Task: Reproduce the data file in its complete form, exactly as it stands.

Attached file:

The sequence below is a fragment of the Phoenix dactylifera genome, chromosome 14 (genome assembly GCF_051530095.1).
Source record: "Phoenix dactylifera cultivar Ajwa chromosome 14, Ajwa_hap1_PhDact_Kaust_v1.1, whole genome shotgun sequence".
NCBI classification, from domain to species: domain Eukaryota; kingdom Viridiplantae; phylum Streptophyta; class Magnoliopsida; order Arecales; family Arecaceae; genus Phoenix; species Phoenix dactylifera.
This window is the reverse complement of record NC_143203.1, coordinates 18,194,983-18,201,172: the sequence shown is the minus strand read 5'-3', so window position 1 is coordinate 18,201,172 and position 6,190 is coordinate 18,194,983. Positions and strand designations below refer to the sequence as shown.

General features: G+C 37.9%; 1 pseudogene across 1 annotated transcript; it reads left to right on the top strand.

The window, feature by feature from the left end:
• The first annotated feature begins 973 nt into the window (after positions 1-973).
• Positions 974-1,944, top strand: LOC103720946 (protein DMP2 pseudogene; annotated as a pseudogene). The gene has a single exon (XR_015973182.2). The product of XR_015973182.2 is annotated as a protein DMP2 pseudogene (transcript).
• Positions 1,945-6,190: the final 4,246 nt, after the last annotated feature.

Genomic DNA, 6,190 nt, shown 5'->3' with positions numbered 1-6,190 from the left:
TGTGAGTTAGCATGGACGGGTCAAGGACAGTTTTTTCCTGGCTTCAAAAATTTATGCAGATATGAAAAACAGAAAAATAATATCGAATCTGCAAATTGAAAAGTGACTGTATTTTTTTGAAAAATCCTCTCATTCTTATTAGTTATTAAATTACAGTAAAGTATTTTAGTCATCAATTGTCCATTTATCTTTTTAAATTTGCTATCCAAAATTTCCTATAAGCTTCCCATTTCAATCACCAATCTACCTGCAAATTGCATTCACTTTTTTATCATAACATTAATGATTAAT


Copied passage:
The sequence below is a fragment of the Phoenix dactylifera genome, chromosome 14 (genome assembly GCF_051530095.1).
Source record: "Phoenix dactylifera cultivar Ajwa chromosome 14, Ajwa_hap1_PhDact_Kaust_v1.1, whole genome shotgun sequence".
NCBI classification, from domain to species: domain Eukaryota; kingdom Viridiplantae; phylum Streptophyta; class Magnoliopsida; order Arecales; family Arecaceae; genus Phoenix; species Phoenix dactylifera.
This window is the reverse complement of record NC_143203.1, coordinates 18,194,983-18,201,172: the sequence shown is the minus strand read 5'-3', so window position 1 is coordinate 18,201,172 and position 6,190 is coordinate 18,194,983. Positions and strand designations below refer to the sequence as shown.

General features: G+C 37.9%; 1 pseudogene across 1 annotated transcript; it reads left to right on the top strand.

The window, feature by feature from the left end:
• The first annotated feature begins 973 nt into the window (after positions 1-973).
• Positions 974-1,944, top strand: LOC103720946 (protein DMP2 pseudogene; annotated as a pseudogene). The gene has a single exon (XR_015973182.2). The product of XR_015973182.2 is annotated as a protein DMP2 pseudogene (transcript).
• Positions 1,945-6,190: the final 4,246 nt, after the last annotated feature.

Genomic DNA, 6,190 nt, shown 5'->3' with positions numbered 1-6,190 from the left:
TGTGAGTTAGCATGGACGGGTCAAGGACAGTTTTTTCCTGGCTTCAAAAATTTATGCAGATATGAAAAACAGAAAAATAATATCGAATCTGCAAATTGAAAAGTGACTGTATTTTTTTGAAAAATCCTCTCATTCTTATTAGTTATTAAATTACAGTAAAGTATTTTAGTCATCAATTGTCCATTTATCTTTTTAAATTTGCTATCCAAAATTTCCTATAAGCTTCCCATTTCAATCACCAATCTACCTGCAAATTGCATTCACTTTTTTATCATAACATTAATGATTAAT